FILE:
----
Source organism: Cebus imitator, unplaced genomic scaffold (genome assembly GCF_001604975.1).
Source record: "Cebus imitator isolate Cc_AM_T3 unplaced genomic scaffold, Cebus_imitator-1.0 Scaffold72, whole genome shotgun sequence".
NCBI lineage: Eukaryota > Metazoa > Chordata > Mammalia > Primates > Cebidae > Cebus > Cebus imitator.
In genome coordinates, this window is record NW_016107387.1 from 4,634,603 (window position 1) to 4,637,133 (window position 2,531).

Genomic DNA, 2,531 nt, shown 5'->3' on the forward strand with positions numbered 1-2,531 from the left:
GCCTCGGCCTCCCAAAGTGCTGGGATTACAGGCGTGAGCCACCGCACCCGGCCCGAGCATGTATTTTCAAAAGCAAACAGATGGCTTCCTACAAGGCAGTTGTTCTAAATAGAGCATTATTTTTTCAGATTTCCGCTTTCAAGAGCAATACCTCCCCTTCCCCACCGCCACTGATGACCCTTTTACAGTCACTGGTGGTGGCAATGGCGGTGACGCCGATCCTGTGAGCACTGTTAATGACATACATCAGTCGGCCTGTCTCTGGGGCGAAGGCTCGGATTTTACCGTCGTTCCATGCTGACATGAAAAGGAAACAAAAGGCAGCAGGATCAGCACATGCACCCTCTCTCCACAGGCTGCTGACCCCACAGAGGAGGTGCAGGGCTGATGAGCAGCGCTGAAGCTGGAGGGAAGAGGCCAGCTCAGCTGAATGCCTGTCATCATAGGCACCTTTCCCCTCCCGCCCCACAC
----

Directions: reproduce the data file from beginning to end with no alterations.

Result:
Source organism: Cebus imitator, unplaced genomic scaffold (genome assembly GCF_001604975.1).
Source record: "Cebus imitator isolate Cc_AM_T3 unplaced genomic scaffold, Cebus_imitator-1.0 Scaffold72, whole genome shotgun sequence".
NCBI lineage: Eukaryota > Metazoa > Chordata > Mammalia > Primates > Cebidae > Cebus > Cebus imitator.
In genome coordinates, this window is record NW_016107387.1 from 4,634,603 (window position 1) to 4,637,133 (window position 2,531).

Genomic DNA, 2,531 nt, shown 5'->3' on the forward strand with positions numbered 1-2,531 from the left:
GCCTCGGCCTCCCAAAGTGCTGGGATTACAGGCGTGAGCCACCGCACCCGGCCCGAGCATGTATTTTCAAAAGCAAACAGATGGCTTCCTACAAGGCAGTTGTTCTAAATAGAGCATTATTTTTTCAGATTTCCGCTTTCAAGAGCAATACCTCCCCTTCCCCACCGCCACTGATGACCCTTTTACAGTCACTGGTGGTGGCAATGGCGGTGACGCCGATCCTGTGAGCACTGTTAATGACATACATCAGTCGGCCTGTCTCTGGGGCGAAGGCTCGGATTTTACCGTCGTTCCATGCTGACATGAAAAGGAAACAAAAGGCAGCAGGATCAGCACATGCACCCTCTCTCCACAGGCTGCTGACCCCACAGAGGAGGTGCAGGGCTGATGAGCAGCGCTGAAGCTGGAGGGAAGAGGCCAGCTCAGCTGAATGCCTGTCATCATAGGCACCTTTCCCCTCCCGCCCCACAC